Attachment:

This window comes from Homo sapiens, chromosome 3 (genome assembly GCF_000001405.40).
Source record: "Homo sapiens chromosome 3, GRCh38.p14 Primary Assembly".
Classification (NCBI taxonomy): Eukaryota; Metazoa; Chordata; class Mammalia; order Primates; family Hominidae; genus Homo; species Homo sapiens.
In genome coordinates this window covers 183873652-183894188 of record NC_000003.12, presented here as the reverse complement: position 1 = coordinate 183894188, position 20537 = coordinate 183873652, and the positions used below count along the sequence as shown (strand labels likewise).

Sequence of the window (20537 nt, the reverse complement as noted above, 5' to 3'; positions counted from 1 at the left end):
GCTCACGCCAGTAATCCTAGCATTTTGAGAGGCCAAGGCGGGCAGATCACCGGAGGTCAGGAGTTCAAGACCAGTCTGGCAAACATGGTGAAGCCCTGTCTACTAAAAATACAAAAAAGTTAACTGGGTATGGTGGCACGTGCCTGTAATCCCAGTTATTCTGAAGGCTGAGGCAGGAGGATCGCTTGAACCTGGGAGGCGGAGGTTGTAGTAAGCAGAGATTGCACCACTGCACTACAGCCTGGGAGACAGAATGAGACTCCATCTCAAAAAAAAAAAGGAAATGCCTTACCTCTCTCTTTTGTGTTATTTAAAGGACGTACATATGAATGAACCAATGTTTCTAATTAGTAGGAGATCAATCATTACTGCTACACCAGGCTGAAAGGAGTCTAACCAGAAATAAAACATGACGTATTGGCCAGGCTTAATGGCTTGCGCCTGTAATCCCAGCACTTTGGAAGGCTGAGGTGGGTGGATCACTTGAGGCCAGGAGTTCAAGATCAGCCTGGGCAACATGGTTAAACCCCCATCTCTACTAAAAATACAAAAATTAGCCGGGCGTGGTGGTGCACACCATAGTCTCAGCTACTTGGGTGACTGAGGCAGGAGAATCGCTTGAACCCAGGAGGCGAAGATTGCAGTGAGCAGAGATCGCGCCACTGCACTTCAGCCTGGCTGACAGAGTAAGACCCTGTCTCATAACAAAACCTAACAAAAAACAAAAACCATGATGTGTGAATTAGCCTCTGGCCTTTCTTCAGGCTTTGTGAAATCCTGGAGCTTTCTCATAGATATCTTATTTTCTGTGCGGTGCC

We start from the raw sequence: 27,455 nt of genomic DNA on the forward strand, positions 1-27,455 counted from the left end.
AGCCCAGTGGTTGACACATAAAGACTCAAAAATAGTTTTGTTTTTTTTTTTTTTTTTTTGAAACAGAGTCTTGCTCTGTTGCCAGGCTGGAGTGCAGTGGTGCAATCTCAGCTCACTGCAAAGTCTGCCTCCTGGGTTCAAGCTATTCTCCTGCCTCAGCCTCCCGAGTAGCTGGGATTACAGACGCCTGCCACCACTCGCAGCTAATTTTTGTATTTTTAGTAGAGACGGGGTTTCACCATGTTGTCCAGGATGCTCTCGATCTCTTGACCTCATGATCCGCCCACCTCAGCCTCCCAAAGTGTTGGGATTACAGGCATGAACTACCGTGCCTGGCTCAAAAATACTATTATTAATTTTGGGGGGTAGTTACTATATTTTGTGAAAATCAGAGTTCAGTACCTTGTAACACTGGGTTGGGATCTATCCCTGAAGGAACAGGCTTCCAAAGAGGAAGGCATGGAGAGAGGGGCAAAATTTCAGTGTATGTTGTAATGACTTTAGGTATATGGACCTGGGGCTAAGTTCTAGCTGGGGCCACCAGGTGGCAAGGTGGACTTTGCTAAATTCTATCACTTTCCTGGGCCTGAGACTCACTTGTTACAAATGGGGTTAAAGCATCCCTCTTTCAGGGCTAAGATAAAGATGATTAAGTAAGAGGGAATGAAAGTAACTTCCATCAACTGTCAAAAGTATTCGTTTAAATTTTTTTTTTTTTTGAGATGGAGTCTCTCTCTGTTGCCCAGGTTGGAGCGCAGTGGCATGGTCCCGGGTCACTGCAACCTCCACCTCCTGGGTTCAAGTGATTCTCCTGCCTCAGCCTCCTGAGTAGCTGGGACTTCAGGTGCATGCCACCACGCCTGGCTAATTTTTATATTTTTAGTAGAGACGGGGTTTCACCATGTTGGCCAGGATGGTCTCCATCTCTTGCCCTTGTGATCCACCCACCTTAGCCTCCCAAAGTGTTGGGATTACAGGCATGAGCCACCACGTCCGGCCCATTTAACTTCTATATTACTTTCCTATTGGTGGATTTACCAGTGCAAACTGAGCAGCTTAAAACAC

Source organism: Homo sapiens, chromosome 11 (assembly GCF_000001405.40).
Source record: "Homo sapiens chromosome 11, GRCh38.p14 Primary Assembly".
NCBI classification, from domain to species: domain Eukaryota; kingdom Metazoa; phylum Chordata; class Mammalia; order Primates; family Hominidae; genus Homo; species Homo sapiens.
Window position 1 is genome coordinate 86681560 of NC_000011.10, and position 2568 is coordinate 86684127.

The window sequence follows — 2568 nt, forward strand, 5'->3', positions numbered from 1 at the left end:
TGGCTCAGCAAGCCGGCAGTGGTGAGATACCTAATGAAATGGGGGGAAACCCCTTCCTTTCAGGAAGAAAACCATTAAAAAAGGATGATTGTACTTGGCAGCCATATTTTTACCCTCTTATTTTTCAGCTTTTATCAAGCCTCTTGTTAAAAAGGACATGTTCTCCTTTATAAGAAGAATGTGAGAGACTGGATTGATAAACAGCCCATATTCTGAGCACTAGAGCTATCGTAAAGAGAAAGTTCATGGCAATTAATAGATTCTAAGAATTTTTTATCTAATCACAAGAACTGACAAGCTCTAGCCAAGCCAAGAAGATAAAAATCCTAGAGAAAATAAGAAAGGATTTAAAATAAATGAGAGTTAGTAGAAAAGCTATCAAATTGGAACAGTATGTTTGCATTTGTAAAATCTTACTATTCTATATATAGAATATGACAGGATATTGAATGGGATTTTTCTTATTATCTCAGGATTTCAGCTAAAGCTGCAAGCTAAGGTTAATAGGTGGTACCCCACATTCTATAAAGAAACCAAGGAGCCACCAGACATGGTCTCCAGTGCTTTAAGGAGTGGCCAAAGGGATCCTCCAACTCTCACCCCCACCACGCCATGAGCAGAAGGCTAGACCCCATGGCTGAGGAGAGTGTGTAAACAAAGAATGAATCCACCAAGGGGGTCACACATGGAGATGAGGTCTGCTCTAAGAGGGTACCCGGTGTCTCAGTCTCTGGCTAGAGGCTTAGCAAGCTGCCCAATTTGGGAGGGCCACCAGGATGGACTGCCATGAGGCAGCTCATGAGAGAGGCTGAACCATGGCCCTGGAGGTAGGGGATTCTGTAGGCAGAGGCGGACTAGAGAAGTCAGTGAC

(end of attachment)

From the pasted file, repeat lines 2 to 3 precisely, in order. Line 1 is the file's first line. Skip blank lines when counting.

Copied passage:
Source record: "Homo sapiens chromosome 3, GRCh38.p14 Primary Assembly".
Classification (NCBI taxonomy): Eukaryota; Metazoa; Chordata; class Mammalia; order Primates; family Hominidae; genus Homo; species Homo sapiens.